Strategic Relocation: US

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Yes it's a stub.

It goes without saying no one has perfect knowledge of such great swaths of geography, so these are only here to be considered as data points -- not guidance on your own decision.

What do you think? Add your own thoughts, or send me a note.


New Mexico

A beautiful state with many great people, beautiful culture and history -- and a host of issues, from underdeveloped economy to water rights.

What I can say from my travels through the region is that water rights are very much an issue. Gun laws are generally permissive.

North NM

Just west of the Taos area is the birth area of the Earthships. While these structures are inspiring, and make up to 3-4 uses of water (see Earthship), even then most require water to be trucked in during the dry season -- which renders this area questionable at best for a family that is seeking to be self-sufficient. If water is an issue just to get by, it would prove even more difficult to try to use it for watering crops.

West NM

The Gila wilderness is home to the Gila cliff dwellings, where someone, at some point, holed up to get through ... some thing! Whether this bodes well for West NM as a retreat location, is left to the reader.

Particularly to the west of the continental divide, most water rights are allocated, and in fact, a great majority are owned by the mining companies (including rainwater collection). Private wells are metered and policed to ensure domestic use only (no consumptive use). It sucks -- this ensures that folks who own property in the area are UNABLE to use their own private wells on their property to grow food (which forces them to buy it, which forces them to work for the mining companies that own the water, ... it's just yet another enforced indentured servant arrangement). Unfortunately, the result is that I found very few people throughout the region who are striving for self-sufficient lifestyle.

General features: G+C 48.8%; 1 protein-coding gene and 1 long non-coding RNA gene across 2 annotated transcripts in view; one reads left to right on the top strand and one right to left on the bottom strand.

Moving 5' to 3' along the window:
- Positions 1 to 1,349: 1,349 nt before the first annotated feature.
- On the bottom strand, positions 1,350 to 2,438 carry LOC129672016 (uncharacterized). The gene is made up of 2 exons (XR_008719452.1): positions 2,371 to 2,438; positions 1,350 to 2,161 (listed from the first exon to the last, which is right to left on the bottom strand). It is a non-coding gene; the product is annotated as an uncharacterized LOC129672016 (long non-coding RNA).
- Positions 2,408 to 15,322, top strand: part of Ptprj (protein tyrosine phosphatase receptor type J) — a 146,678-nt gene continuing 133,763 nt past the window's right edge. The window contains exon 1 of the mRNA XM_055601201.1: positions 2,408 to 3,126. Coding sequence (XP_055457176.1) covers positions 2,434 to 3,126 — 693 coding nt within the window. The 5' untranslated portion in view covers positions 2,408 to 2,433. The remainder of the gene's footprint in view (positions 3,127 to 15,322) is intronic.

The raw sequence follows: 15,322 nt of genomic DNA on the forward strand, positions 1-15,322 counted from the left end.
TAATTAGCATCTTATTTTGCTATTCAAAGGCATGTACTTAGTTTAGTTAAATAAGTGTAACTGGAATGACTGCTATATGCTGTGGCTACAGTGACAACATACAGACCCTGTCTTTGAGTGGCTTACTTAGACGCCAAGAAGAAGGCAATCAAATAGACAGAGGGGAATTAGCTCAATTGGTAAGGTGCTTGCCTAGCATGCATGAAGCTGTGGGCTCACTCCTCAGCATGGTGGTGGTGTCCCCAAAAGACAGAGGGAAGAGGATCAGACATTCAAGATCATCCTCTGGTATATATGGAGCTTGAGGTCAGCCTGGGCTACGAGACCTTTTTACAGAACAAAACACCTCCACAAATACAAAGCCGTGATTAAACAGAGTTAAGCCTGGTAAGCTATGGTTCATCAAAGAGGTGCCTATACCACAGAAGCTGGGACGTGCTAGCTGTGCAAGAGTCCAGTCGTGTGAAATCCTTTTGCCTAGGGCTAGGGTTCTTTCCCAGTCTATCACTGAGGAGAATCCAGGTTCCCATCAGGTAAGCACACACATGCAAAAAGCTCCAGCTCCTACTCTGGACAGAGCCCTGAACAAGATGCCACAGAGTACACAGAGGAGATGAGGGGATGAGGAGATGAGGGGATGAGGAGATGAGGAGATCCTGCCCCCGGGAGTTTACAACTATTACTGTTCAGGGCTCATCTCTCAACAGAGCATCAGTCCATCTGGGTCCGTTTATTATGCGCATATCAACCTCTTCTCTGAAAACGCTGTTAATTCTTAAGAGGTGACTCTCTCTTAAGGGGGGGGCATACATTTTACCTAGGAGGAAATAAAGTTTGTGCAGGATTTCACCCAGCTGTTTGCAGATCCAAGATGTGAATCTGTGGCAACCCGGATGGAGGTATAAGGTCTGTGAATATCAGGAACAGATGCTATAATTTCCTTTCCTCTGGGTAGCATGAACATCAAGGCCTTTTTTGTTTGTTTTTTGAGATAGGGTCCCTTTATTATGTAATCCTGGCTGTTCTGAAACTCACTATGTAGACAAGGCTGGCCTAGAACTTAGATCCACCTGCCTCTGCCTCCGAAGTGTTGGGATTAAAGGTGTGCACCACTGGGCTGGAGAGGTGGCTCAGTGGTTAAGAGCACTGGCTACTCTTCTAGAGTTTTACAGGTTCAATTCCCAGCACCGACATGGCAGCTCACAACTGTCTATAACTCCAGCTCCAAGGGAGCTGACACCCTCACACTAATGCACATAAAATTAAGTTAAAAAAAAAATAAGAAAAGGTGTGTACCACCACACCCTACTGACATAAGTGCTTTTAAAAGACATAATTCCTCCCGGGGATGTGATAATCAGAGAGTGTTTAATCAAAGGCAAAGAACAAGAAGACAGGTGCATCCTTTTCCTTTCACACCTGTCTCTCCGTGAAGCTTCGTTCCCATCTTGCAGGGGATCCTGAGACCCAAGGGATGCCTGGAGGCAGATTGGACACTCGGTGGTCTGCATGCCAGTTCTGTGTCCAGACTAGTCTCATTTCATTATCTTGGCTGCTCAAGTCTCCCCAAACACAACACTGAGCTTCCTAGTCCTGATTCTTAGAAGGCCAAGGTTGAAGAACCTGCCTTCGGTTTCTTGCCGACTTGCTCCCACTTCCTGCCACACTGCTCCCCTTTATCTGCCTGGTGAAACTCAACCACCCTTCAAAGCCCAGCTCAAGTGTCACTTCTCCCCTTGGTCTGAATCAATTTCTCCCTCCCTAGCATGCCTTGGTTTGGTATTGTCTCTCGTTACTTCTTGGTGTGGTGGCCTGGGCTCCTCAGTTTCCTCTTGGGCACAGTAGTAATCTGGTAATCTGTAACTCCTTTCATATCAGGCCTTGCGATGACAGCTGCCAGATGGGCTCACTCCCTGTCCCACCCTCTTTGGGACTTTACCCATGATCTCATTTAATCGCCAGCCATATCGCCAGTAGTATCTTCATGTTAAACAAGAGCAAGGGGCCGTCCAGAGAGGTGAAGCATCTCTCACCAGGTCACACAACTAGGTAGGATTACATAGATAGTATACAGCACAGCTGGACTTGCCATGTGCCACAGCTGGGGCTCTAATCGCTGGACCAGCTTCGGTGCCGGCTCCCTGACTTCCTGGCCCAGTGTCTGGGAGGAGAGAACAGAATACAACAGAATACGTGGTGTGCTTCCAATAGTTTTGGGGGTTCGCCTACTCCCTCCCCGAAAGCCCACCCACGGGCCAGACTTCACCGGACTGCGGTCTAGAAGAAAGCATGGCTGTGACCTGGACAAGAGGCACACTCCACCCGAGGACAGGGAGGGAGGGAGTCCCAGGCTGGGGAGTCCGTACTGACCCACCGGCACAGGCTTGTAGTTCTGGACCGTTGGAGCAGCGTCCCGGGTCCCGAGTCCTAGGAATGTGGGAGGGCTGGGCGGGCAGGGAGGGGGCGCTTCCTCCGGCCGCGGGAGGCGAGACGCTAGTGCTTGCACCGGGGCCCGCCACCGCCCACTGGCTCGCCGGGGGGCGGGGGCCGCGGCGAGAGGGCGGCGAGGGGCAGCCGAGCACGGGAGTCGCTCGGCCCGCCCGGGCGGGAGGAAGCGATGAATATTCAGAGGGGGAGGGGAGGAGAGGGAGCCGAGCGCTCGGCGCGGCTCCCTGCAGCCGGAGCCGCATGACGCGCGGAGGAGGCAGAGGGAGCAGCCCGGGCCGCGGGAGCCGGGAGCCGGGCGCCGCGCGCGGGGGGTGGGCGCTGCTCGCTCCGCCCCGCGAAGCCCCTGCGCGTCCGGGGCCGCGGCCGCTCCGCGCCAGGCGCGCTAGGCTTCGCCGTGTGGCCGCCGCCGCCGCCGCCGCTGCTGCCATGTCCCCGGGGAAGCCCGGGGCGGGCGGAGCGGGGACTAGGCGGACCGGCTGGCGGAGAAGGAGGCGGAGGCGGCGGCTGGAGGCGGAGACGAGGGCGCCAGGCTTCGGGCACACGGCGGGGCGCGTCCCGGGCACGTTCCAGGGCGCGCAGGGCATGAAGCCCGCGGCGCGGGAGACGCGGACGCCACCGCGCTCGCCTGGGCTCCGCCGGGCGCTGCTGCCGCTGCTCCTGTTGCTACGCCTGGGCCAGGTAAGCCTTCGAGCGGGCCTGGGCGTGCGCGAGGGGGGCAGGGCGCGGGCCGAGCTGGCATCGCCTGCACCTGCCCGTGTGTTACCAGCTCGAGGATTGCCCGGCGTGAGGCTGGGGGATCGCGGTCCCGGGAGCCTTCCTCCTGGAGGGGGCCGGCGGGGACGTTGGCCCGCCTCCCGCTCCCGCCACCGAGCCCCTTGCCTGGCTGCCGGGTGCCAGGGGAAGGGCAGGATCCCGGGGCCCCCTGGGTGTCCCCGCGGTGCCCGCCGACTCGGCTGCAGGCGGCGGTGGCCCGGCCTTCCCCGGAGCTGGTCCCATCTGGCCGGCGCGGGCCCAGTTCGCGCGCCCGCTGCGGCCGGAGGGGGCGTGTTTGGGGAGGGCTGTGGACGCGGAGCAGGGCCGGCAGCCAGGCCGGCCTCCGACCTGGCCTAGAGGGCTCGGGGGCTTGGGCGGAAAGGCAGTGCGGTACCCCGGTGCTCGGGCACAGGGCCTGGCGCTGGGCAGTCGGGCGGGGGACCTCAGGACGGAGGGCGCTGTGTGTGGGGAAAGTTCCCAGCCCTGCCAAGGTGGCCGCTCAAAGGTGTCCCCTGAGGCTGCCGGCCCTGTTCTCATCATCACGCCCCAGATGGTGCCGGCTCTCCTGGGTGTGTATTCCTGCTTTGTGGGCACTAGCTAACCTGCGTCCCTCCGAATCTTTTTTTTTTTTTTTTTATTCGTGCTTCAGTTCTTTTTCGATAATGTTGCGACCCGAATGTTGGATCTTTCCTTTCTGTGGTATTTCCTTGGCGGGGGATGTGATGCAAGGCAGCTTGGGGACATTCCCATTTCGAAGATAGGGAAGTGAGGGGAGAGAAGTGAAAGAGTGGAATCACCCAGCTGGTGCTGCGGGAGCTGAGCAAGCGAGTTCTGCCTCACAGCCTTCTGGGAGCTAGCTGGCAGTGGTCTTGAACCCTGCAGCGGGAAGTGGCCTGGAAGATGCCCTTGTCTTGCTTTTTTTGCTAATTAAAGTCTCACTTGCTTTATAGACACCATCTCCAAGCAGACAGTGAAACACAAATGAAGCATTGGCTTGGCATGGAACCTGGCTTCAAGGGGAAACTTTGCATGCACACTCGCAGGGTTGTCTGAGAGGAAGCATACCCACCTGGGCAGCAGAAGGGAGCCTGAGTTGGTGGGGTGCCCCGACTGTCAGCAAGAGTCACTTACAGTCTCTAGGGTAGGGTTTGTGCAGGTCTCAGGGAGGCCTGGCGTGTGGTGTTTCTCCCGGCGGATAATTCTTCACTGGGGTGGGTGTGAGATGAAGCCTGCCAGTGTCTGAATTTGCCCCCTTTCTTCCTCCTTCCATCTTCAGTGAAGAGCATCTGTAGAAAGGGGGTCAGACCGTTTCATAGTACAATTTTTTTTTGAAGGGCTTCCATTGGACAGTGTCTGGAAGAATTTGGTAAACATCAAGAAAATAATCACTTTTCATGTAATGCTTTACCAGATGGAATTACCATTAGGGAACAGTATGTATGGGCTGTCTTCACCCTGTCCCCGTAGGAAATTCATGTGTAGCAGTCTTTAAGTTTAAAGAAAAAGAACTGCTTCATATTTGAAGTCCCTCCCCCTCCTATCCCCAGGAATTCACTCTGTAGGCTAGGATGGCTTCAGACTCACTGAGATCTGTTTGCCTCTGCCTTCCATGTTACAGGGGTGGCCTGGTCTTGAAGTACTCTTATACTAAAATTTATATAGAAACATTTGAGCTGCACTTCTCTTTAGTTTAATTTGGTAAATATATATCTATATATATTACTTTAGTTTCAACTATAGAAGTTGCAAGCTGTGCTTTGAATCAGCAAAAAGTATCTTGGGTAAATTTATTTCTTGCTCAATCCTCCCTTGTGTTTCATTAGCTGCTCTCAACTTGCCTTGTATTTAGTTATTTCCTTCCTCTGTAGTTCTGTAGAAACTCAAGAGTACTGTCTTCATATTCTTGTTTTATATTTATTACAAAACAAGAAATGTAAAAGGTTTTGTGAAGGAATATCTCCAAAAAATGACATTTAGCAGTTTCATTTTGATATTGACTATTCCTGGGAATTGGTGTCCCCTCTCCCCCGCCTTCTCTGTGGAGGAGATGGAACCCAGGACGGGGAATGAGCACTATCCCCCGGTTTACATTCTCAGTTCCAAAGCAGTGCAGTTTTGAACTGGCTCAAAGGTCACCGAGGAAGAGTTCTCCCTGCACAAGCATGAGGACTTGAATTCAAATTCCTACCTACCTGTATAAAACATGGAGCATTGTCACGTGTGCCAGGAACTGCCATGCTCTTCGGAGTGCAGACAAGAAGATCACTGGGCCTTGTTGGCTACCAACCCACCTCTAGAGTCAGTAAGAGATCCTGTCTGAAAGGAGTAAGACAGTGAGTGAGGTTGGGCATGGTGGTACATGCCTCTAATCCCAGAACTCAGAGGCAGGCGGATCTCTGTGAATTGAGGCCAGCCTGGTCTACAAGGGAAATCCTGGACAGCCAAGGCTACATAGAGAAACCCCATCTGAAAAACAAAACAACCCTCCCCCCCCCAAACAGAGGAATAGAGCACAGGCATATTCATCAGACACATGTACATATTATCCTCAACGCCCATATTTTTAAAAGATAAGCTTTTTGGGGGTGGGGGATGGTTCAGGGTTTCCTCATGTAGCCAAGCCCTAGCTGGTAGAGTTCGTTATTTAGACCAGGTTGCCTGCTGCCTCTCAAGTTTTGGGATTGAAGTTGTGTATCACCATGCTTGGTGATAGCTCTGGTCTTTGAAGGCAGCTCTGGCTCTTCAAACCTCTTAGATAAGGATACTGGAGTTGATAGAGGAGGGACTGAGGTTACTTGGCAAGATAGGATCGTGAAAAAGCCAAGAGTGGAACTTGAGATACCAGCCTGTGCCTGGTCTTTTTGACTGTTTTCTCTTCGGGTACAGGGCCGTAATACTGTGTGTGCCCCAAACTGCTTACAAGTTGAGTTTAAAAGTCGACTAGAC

To the east, water use is equally restricted, but rights are more likely to transfer with title, and even then, one can (via creative networking) still find a handful of private parties who are willing to part with their acre feet for a modest sum.

All that said, this is an area that is decently far from major population centers, which offers a sense of security. An individual who wants to "go it alone" (which is NOT advised) might still see this as a viable option.


As a native Texan, I am biased about this state (though in both good and bad ways). I am absolutely floored by the extent of fracking throughout the state, and particularly in the North hill country.

North Texas

Like most metro areas, the DFW metroplex has ballooned outwards in all directions. Slightly less so thanks to Lavon Lake providing a natural barrier to expansion.

Denton County is the site of a struggle to ban fracking -- a struggle which was won for only a matter of days by the county, only to have the state overturn their decision. See here.